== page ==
SUPREME COURT OF THE STATE OF NEW YORK Appellate Division, Fourth Judicial Department
December 31, 2008
THE PEOPLE OF THE STATE OF NEW YORK, RESPONDENT,
CHAD L. SPRINGSTEAD, DEFENDANT-APPELLANT. (APPEAL NO. 1.)
Appeal from a judgment of the Cattaraugus County Court (Larry M. Himelein, J.), rendered November 13, 2006. The judgment convicted defendant, upon his plea of guilty, of burglary in the third degree and petit larceny.
Published by New York State Law Reporting Bureau pursuant to Judiciary Law § 431.
This opinion is uncorrected and subject to revision before publication in the Official Reports.
PRESENT: SCUDDER, P.J., MARTOCHE, SMITH, PERADOTTO, AND PINE, JJ.
It is hereby ORDERED that the judgment so appealed from is unanimously affirmed.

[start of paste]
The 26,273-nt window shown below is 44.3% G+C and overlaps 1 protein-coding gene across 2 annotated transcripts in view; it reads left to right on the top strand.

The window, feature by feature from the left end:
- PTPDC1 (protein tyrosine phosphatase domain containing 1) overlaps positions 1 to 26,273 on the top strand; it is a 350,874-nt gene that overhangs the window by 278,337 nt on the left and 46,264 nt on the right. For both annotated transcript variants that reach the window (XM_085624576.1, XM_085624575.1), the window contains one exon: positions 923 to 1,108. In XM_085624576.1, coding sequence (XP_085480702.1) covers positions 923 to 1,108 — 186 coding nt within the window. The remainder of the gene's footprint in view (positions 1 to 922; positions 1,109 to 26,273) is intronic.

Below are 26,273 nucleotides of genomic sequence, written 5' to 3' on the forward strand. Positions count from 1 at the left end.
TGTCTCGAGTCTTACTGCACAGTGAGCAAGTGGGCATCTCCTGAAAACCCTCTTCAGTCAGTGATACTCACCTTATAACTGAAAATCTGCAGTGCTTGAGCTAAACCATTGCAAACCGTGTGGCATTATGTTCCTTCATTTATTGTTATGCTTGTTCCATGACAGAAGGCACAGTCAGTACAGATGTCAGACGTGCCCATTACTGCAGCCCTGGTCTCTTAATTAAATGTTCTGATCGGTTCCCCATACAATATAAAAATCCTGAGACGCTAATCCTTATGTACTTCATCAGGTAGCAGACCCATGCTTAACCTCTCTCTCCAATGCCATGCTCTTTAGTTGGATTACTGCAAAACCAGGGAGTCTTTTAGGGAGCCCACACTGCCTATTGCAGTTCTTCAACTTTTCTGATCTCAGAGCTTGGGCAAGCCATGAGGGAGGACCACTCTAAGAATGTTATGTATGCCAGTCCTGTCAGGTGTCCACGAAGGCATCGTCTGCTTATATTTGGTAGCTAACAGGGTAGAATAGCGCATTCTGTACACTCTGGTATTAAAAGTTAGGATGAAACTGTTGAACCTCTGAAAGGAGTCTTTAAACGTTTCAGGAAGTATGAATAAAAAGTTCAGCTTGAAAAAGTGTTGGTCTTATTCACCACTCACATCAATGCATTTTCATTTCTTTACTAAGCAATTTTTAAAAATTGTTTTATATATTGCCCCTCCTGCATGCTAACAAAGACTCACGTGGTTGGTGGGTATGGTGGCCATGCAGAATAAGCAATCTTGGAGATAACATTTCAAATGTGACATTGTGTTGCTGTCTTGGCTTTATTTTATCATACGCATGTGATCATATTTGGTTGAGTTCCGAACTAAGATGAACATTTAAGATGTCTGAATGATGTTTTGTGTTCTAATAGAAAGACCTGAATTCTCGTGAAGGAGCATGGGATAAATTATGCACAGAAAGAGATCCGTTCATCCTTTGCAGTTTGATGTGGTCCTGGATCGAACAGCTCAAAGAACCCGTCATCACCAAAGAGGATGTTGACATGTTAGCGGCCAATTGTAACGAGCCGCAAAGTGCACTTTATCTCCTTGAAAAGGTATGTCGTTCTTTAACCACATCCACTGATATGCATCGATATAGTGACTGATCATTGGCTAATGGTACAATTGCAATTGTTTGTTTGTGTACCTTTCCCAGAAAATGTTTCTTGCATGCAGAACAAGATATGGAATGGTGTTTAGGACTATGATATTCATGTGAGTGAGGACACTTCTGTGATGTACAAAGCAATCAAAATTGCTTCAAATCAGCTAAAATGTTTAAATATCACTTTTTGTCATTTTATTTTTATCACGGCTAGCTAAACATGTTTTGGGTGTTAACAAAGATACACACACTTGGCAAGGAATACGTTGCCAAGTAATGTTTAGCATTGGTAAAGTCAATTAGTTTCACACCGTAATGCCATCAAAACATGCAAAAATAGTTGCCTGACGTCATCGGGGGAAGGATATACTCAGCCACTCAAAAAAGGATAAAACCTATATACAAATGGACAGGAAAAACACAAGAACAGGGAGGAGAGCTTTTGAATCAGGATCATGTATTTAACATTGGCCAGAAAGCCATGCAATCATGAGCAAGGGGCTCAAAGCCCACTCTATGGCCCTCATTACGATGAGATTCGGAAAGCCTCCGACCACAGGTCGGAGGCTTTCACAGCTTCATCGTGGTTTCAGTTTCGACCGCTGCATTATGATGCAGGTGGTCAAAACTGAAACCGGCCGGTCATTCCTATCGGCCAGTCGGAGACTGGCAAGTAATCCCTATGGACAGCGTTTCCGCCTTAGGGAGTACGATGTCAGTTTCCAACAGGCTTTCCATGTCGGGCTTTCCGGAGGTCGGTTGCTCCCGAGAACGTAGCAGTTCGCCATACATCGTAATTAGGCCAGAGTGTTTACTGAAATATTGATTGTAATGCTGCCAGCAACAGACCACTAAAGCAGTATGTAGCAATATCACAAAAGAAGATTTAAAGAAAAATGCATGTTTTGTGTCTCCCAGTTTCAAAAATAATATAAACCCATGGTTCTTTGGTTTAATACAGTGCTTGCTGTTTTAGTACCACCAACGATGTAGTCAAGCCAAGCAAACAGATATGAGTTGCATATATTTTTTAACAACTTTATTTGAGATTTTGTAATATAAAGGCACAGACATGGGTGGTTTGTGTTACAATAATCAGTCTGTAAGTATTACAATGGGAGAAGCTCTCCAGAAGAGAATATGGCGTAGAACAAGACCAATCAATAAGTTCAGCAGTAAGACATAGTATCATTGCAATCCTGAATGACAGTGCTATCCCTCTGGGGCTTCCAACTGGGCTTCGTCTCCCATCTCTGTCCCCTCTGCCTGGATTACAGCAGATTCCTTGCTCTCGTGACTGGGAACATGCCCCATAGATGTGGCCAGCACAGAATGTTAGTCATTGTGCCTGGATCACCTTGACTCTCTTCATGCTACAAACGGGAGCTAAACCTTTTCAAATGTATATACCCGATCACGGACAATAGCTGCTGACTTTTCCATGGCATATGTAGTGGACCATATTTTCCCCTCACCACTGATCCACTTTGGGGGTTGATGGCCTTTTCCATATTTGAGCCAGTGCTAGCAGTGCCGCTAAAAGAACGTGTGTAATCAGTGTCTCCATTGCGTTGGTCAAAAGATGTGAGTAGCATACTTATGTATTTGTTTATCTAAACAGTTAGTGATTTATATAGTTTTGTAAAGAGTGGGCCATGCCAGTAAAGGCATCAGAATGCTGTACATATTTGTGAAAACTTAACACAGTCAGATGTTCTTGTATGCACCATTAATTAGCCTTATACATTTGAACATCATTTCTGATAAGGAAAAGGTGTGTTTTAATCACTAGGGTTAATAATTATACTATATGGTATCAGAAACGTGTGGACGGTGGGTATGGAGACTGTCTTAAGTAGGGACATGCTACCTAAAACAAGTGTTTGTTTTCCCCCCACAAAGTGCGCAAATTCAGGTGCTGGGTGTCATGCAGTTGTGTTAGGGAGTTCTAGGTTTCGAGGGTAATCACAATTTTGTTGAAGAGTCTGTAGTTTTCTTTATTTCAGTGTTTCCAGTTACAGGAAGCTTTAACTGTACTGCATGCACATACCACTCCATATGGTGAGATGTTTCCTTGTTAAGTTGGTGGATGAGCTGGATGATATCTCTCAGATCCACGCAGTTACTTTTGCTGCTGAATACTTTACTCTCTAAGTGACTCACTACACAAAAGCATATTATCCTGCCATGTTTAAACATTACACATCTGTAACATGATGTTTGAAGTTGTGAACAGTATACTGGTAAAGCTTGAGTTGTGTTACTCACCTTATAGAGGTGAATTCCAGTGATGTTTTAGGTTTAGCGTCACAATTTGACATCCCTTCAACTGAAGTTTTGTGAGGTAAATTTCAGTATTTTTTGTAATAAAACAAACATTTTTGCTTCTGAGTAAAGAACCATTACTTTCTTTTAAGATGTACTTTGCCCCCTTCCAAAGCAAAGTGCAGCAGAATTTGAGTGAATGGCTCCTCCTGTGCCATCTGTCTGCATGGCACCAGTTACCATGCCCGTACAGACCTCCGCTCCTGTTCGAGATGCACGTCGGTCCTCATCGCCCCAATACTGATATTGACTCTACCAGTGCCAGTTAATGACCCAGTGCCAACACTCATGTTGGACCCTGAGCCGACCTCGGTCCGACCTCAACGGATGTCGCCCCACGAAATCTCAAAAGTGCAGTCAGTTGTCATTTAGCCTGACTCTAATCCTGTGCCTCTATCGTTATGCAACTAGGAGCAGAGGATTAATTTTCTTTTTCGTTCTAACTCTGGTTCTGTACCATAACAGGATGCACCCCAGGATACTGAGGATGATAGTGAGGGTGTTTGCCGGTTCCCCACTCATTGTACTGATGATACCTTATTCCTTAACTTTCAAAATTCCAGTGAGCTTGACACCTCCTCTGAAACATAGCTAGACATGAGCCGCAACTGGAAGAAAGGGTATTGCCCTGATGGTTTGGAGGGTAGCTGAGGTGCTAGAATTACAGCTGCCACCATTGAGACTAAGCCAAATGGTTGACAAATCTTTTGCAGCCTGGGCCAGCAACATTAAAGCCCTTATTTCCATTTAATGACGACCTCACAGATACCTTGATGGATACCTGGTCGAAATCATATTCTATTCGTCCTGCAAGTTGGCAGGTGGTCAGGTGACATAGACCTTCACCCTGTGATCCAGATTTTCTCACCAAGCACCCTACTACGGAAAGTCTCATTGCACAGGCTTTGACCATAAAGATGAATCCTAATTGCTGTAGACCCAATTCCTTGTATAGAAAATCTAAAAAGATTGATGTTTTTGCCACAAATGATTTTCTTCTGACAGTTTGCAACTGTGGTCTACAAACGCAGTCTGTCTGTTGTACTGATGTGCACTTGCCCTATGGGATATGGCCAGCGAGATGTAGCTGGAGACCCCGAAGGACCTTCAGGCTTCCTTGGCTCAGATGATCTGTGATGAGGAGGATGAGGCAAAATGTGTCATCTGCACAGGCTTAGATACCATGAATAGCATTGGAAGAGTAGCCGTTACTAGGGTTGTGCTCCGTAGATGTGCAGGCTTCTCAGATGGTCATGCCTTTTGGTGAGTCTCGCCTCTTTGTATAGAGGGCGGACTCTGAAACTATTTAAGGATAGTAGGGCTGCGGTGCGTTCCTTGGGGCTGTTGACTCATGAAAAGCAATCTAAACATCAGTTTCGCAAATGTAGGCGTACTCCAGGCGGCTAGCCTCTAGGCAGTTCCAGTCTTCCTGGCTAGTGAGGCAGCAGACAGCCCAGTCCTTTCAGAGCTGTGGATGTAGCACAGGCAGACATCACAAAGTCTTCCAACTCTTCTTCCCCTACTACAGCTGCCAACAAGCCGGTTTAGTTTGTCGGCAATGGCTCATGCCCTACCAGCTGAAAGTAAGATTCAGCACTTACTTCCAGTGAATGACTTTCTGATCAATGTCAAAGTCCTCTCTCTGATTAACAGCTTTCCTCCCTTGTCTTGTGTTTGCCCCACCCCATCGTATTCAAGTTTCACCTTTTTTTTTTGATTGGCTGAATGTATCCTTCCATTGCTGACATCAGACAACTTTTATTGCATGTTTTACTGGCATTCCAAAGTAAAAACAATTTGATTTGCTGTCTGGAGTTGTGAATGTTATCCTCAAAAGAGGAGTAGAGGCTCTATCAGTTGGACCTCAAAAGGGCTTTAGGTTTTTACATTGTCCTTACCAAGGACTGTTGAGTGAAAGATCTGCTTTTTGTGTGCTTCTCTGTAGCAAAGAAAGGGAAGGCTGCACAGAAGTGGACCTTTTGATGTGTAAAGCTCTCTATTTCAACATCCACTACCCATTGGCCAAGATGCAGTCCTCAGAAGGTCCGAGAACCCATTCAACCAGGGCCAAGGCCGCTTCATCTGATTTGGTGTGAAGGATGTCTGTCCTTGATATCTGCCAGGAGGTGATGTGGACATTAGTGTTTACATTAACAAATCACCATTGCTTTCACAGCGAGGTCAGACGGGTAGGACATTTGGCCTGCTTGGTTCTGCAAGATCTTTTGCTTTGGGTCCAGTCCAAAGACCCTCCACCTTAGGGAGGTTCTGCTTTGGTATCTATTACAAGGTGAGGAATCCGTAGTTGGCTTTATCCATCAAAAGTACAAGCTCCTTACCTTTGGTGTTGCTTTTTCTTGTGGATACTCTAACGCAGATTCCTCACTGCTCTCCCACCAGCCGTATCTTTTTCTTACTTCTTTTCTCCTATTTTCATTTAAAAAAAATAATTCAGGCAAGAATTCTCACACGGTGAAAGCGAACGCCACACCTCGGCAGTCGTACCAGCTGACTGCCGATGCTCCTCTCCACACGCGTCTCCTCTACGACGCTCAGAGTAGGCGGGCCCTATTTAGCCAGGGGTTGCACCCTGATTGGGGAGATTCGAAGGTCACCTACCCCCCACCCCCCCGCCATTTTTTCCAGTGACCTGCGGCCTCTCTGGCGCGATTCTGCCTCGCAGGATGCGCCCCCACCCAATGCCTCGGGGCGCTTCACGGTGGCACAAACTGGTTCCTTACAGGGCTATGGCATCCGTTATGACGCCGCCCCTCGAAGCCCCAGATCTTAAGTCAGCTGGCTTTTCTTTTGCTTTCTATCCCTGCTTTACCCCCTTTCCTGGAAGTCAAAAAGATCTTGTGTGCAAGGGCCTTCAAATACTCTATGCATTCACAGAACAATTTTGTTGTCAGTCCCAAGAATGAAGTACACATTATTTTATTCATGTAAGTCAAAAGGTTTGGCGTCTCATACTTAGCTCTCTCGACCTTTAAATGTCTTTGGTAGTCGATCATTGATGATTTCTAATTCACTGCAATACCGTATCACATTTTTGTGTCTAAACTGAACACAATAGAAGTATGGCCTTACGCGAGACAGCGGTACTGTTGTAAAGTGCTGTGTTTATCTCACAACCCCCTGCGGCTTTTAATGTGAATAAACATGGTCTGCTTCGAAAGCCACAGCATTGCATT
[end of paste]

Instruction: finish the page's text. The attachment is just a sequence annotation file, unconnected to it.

In appeal No. 1, defendant appeals from a judgment convicting him, upon his plea of guilty, of burglary in the third degree (Penal Law § 140.20) and petit larceny (§ 155.25). At the time of that conviction, defendant was on probation for a previous conviction of two counts of burglary in the third degree. In appeal No. 2, defendant appeals from a judgment revoking the sentence of probation imposed upon the conviction of two counts of burglary in the third degree and sentencing him to a term of imprisonment, to run consecutively to the sentence imposed in appeal No. 1. During the plea colloquy with respect to appeal No. 1 and the admission by defendant to the violation of probation with respect to appeal No. 2, County Court asked defendant whether he understood that he was "waiving [his] right to appeal," and defendant responded, "[y]es, I am." We agree with defendant in each appeal that his waiver of the right to appeal is invalid inasmuch as the court failed to " engage the defendant in an adequate colloquy to ensure that the waiver of the right to appeal was a knowing and voluntary choice' " (People v Brown, 296 AD2d 860, lv denied 98 NY2d 767; see People v Waggoner, 53 AD3d 1143, 1144). Thus, defendant's challenges to the severity of the sentence in each appeal are not encompassed by the invalid waiver of the right to appeal. Nevertheless, we conclude that the sentences are not unduly harsh or severe. Defendant failed to preserve for our review his contentions in appeal Nos. 1 and 2, respectively, that the plea was not knowingly, voluntarily and intelligently entered (see People v Johnson, 52 AD3d 1286, lv denied 11 NY3d 738; People v Aguayo, 37 AD3d 1081, lv denied 8 NY3d 981), and that his admission to the violation of probation was not knowingly, voluntarily and intelligently entered (see People v Barra, 45 AD3d 1393, lv denied 10 NY3d 761). The contention of defendant in each appeal does not fall within the rare exception to the preservation requirement (see People v Lopez, 71 NY2d 662, 666).
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